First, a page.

North Korea condemns US sanctions, naval drills
North Korea on Thursday condemned imminent US-South Korea naval exercises as a threat to global peace, as US Secretary of State Hillary Clinton arrived in Vietnam for Asia-Pacific security talks.
A spokesman for the North Korean delegation in Hanoi also dismissed fresh US sanctions against the isolated communist state for its alleged sinking of a South Korean warship, saying they violated a UN statement on the incident.
“Such movements pose a great threat not only to the peace and security of the Korean peninsula but also to global peace and security,” the spokesman, Ri Tong Il, told reporters.
“If the US is truly interested in the denuclearisation of the Korean peninsula it must take the lead in creating an atmosphere (for dialogue) rather than… staging military exercises or imposing sanctions.”
The nuclear-armed North has warned of war if it is punished over the sinking of the Cheonan in the Yellow Sea in March with the loss of 46 lives, an incident that has sharply raised tensions on the peninsula.
The United States says its imminent naval exercises involving an aircraft carrier, destroyers and thousands of troops are “defensive” in nature and meant as a clear show of “deterrence” against North Korean “aggression”.
Clinton told reporters travelling with her to Hanoi that the sanctions, announced Wednesday as she visited South Korea, would target the elite in Pyongyang and not ordinary North Koreans.
“The regime depends on the loyalty of a cadre of people on the top. To support that group in the style they’ve (become) accustomed (to) requires a reservoir of hard currency,” she said.
“Part of what we?re trying to do is to limit the supply of hard currency the regime can use to provide funds to this governing elite.”
State Department officials said Clinton would ask Beijing to increase the pressure on its ally North Korea, during bilateral talks with China’s Foreign Minister Yang Jiechi in Hanoi later Thursday.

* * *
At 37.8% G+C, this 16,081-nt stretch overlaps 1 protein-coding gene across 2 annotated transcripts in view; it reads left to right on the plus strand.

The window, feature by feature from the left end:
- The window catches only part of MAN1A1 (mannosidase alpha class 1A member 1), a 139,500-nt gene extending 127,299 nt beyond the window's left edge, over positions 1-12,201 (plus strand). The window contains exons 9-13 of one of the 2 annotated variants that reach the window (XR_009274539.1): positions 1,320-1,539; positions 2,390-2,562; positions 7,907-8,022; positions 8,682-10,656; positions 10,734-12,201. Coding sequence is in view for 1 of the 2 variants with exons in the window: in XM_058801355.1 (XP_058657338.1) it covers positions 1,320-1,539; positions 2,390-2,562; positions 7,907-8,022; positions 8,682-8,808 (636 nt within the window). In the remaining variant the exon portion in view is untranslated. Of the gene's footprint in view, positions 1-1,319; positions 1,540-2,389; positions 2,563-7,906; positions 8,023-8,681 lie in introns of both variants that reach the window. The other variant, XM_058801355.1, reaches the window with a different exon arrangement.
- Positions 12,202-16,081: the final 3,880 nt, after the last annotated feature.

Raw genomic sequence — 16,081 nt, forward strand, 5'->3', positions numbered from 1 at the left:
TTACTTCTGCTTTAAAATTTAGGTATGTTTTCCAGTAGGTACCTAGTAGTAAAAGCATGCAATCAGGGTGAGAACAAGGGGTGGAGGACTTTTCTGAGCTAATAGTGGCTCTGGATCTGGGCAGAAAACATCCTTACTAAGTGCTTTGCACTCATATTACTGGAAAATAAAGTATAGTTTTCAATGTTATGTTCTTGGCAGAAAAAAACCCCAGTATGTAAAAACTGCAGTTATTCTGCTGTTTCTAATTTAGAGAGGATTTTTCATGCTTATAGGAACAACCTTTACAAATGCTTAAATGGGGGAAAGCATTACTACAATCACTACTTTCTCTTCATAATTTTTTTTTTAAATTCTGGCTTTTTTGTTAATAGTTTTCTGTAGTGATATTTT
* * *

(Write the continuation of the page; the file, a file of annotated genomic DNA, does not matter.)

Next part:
But officials in Clinton’s delegation said the meeting was not expected to take place until Friday, when the 27-member ASEAN Regional Forum (ARF) meets to discuss a range of security issues spanning the Asia-Pacific.
State Department spokesman Philip Crowley said Clinton would ask Yang to look at additional steps to pressure North Korea to stop what Clinton called its “destabilising, illicit and provocative policies”.
“We hope (greater sanctions) have an impact on the core leadership which will, I think, change their calculations about how they engage with the United States and other countries,” he said in Washington.
Heightened tensions over the sinking of the corvette have further tested already strained relations between Washington and Beijing, which froze military ties with the United States in January over arms sales to Taiwan.
South Korea, the United States and other nations — citing the findings of a multinational investigation — have accused the North of sending a submarine to torpedo the ship.
Pyongyang angrily denies the allegations and China has not blamed its communist ally.
The UN condemned the attack as a threat to regional peace, expressed deep concern at the findings of the investigation but noted the North’s denial and did not apportion blame — a result hailed as a “victory” in Pyongyang.
China has repeatedly warned Washington and Seoul against the exercises.
Chinese foreign ministry spokesman Qin Gang called on all sides to “maintain a cool head and exercise restraint, and not do anything that aggravates regional tensions”.
A draft ARF declaration expresses “deep concern” over the sinking of the Cheonan and supports the July 9 UN statement, without blaming the North or acknowledging the probe that found it responsible for the alleged attack.
It also calls for the resumption of six-party talks on North Korean disarmament.
The countries involved in the stalled talks — China, Japan, the two Koreas, Russia and the United States — will be represented at the ARF but analysts expect little progress will be made on resuming the dialogue.